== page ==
NiRA urges media practitioners to intensify campaign on .ng

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The Nigeria Internet Reg­istration Association (NiRA), has called on media practitioners in the country to intensify the cam­paign aimed at educating the pub­lic on the technological and eco­nomic benefits of embracing .ng domain name.

NiRA President, Mrs Mary Uduma, gave the charge while welcoming participants at a re­cent one-day .ng Media College organised by the Association in Lagos, adding that, as a national resource, .ng is a unique identi­fier for every possible Nigerian on the world wide web.

Uduma, hinted that since the country could realise ccTLD which was hosted about 12 years ago in the United States by Ran­dy Bush, an American, it has become very imperative that Ni­gerians are informed to take the advantages of the system.

She disclosed that even though about 60,000 domain names have been realised on .ng registra­tion, there is a large space for individuals, Small and Medium Enterprises,(SMEs) large corpo­rations, Non Governmental Or­ganisations (NGOs) and govern­ment agencies to leverage.

“The essence of the .ng Media College is to enable us interface with the practitioners who are critical stakeholders in dissemi­nating information as regards .ng domain name registration. Also the Media College accords NiRA opportunities to explain on some policies, and operational guide­lines in the registration process­es. In all, we know the media are able to lead the course on public awareness on .ng domain name adoption and switchover”, she said.

She explained that after the As­sociation was founded on March 23, 2005, as a stakeholders-led or­ganisation, they have gone ahead to adopt a multi-layered registry module for its operations, add­ing that “With NiRA at the apex as the registry, we have certified Registrars, to work with us. The registrars may choose to employ the services of re-sellers. Cur­rently, we are giving Nigerians 10 per cent discount on registration with the aim to get our local busi­nesses online. Content is the cur­rency for the future and Nigeria cannot be left behind.”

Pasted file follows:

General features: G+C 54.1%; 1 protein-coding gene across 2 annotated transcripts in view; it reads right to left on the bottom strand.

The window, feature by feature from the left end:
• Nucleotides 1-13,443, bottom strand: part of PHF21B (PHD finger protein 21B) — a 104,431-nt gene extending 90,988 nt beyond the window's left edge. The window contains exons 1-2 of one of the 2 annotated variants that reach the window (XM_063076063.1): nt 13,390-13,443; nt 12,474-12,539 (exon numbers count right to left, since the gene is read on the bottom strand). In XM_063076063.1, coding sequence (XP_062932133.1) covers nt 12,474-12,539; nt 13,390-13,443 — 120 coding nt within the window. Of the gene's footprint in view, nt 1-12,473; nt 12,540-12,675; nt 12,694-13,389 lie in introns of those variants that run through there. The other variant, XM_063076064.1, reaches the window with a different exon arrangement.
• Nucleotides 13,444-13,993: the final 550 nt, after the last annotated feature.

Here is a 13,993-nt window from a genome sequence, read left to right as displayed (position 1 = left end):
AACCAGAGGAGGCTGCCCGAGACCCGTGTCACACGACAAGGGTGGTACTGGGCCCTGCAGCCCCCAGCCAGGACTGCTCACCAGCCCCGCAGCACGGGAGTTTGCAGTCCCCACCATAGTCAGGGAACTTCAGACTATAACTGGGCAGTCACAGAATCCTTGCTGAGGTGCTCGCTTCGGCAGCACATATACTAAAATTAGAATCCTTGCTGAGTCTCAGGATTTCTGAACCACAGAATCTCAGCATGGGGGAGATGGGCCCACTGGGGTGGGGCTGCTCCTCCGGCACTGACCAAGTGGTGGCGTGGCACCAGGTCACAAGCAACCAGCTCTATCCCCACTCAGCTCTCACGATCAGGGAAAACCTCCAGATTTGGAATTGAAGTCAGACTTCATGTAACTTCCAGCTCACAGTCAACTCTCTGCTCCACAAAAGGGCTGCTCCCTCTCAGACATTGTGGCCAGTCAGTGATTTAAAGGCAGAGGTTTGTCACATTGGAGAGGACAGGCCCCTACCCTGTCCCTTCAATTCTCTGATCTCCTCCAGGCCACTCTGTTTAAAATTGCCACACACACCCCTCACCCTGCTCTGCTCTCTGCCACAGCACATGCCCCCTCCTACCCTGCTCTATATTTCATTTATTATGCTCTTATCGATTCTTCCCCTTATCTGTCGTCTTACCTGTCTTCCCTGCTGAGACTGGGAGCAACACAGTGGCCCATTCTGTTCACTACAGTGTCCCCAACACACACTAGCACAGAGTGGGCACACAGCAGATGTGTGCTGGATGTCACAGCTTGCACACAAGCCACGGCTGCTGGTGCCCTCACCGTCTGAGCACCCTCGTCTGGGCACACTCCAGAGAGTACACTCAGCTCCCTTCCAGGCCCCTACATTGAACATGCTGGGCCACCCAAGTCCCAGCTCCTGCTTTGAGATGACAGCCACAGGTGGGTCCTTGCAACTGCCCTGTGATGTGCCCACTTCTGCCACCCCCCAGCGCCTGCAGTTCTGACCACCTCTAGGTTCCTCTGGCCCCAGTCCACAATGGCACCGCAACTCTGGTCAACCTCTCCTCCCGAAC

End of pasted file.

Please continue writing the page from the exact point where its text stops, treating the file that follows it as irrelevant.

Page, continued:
Sunday Folayan, NiRA’s vice president, also said that with the modification of the Association’s Domain Name Policy in 2013, Ni­gerians now have direct registra­tion rights on the second level, with added advantages.

He explained that NiRA re­serves the right to maintain some list of domain that shall not be available for general public reg­istration such as offensive names, restricted names- military, gov­ernment, etc., while premium names like cooki.ng, bi.ng, etc are reserved for auctioning.

Some second level domain names in Nigeria, he said, are .com.ng open for commercial registration; .edu.ng, peculiar to degree awarding institutions; .sch.ng for non-degree awarding institutions; .gov.ng registr-able by governmental organisations only; .mil.ng for military and re­lated purposes; .org.ng open to NGOs; .net.ng open to network organizations; .name.ng open to personal names while .premium.ng is reserved for auction.

There are others for third level domains, and on the policy thrust, Folayan said that NiRA at the moment does not operate interna­tionalised domain names (IDN) which allows domain names in the natural languages of the us­ers, adding that NiRA hopes it could be achieved in future.

In his words: “There are rules and conventions that govern the choice and registration of do­main names. The naming conven­tions have been carefully created to avoid confusion and make it easy for users to navigate on the Internet.

“NiRA as much as possible abides with the global best prac­tices, in the implementation of domain names. In the nearest fu­ture, NiRA will offer IDN that will allow the use of natural language text, e.g. Arabic, so that more people will have access to the in­ternet”.

NiRA is the registry for .ng In­ternet Domain Names and main­tains the database of names regis­tered in the .ng country code Top Level Domain (ccTLD). The As­sociation is a self-regulating body and managers of the .ng national resource, the ccTLD name space in the public interest of Nigeria and global internet communities.

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